Preview: 2014 Porsche 911 Turbo
High-tech features make car compelling on road and stunning on track
PADERBORN, GERMANY?Next month, the Porsche 911 will celebrate the 50th anniversary of its reveal at the Frankfurt Motor Show. It took another 10 years to launch the first turbocharged 911.
They?re getting quicker at this, because the turbo version of the latest 911 series (dubbed 991) came only two years after the launch of the standard 991.
The Turbo will have its official public debut at Frankfurt this September, and hits Canadian Porsche outlets in December. Coupe only for the moment, but a Cabriolet is not far behind.
The base model, called simply 911 Turbo, starts at $169,200. The more powerful, better-equipped Turbo S runs $206,600.
At the media preview this week, Dr. Erhard M?ssle, general manager of the car?s development team, noted that the Turbo has always been about resolving apparently conflicting attributes.
Performance versus efficiency: the car has more power (520 hp in the Turbo, 20 more than the last generation; 560 in the Turbo S, a gain of 30), yet uses about 16 per cent less fuel and emits less CO2.
Exclusivity versus practicality: Walter Rhorl, former world rally champion and a consultant on the 911 project, noted that, with many high-performance cars, you need a second car for daily driving. But the 911 has the vestige of a back seat, decent trunk space, and is comfortable and tractable enough to be an everyday car.
Tradition versus innovation: A 911 has to look like a 911, its engine has to be in the rear. But that doesn?t mean it can?t include state-of-the-art technology, such as the PDK dual-clutch gearbox, a virtual gear ratio system, active aerodynamics front and rear, and four-wheel steering that may actually be worthwhile.
Of course, a Turbo has to look different from other 911s ? otherwise, your neighbours won?t know you spent the extra cash.
So the new car has a different nose, with bigger air intakes, full LED headlights, big side air scoops, larger and unique wheels (some with centre locking, like race cars), significantly wider rear fenders, and, of course, the latest variation on the whale-tail rear-deck spoiler.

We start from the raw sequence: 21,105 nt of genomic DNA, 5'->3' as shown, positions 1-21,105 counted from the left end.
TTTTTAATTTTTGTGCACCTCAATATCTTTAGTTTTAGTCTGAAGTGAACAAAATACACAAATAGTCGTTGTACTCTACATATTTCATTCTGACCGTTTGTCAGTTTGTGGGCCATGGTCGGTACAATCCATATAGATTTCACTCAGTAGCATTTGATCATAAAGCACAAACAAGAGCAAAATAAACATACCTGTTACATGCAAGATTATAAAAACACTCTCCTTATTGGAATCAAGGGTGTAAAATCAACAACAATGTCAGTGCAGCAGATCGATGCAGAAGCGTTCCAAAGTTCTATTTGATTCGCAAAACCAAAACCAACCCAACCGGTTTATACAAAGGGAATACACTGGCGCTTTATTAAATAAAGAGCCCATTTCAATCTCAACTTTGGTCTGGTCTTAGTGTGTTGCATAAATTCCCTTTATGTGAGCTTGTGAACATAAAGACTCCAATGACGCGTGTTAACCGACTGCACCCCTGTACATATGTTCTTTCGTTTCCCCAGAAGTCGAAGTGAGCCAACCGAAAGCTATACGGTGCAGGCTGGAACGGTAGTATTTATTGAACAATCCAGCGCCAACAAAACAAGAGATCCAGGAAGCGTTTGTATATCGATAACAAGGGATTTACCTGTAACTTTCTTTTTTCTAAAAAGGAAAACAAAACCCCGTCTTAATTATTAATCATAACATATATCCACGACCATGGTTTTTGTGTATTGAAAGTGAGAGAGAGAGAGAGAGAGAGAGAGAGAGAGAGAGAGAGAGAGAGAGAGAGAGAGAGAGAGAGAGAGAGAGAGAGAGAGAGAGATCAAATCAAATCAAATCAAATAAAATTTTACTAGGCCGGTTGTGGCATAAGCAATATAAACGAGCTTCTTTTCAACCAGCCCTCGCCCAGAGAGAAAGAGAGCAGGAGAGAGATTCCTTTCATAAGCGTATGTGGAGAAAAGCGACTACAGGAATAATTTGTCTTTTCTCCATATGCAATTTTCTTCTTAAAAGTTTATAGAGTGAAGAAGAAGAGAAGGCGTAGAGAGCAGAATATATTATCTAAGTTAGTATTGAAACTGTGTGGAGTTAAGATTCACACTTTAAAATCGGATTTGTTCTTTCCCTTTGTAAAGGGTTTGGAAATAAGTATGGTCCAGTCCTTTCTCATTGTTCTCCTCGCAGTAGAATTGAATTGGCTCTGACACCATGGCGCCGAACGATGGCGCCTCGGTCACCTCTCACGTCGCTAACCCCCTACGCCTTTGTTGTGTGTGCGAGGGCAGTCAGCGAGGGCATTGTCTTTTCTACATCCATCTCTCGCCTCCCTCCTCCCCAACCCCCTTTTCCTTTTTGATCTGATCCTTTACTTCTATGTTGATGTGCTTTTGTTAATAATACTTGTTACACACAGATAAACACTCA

About the active aerodynamics: Porsche has offered deployable rear spoilers for years. New for the 991 Turbo is an active front spoiler.
Push the Spoiler button on the centre console (or exceed the automatic-deployment speed threshold) and not only does the rear spoiler stick itself out, but inflatable tubes under the front of the car lower the front spoiler, too, in two stages based on how long you want your jail sentence to be (or maybe you?re on a race track).
This feature alone was able to shave two seconds off the car?s lap time on the Nurburgring?s infamous Nordschleife. Not a huge amount in the grand scheme of things, but an indication of how far Porsche goes to squeeze the last little bit out of these cars.
Several Japanese car makers messed around with active four-wheel steering in the 1990s, but the benefits proved too marginal to be worth the cost: in weight, complexity and packaging.
The Porsche system involves two small hydraulic actuators that turn the rear wheels in the opposite direction to the fronts at speeds below 50 km/h, to increase agility on city streets and when parking.
At speeds above 80 km/h, the rear wheels turn in the same direction as the fronts, improving stability, especially in a high-speed lane-change.
You won?t likely notice anything at high speed other than that the car is much more stable than previous 911 Turbos. But when parking, you will probably be surprised by the reduction in turning circle by a substantial 0.6 metres.
Pre-launch speculation was that the Turbo engine might exceed 600 horsepower. With a turbocharger, you can pretty much get any amount of power you want just by turning up the boost until the thing blows up real good.
Porsche instead went more for usable urge, by increasing torque. You can actually watch the plot of torque output on the instrument cluster.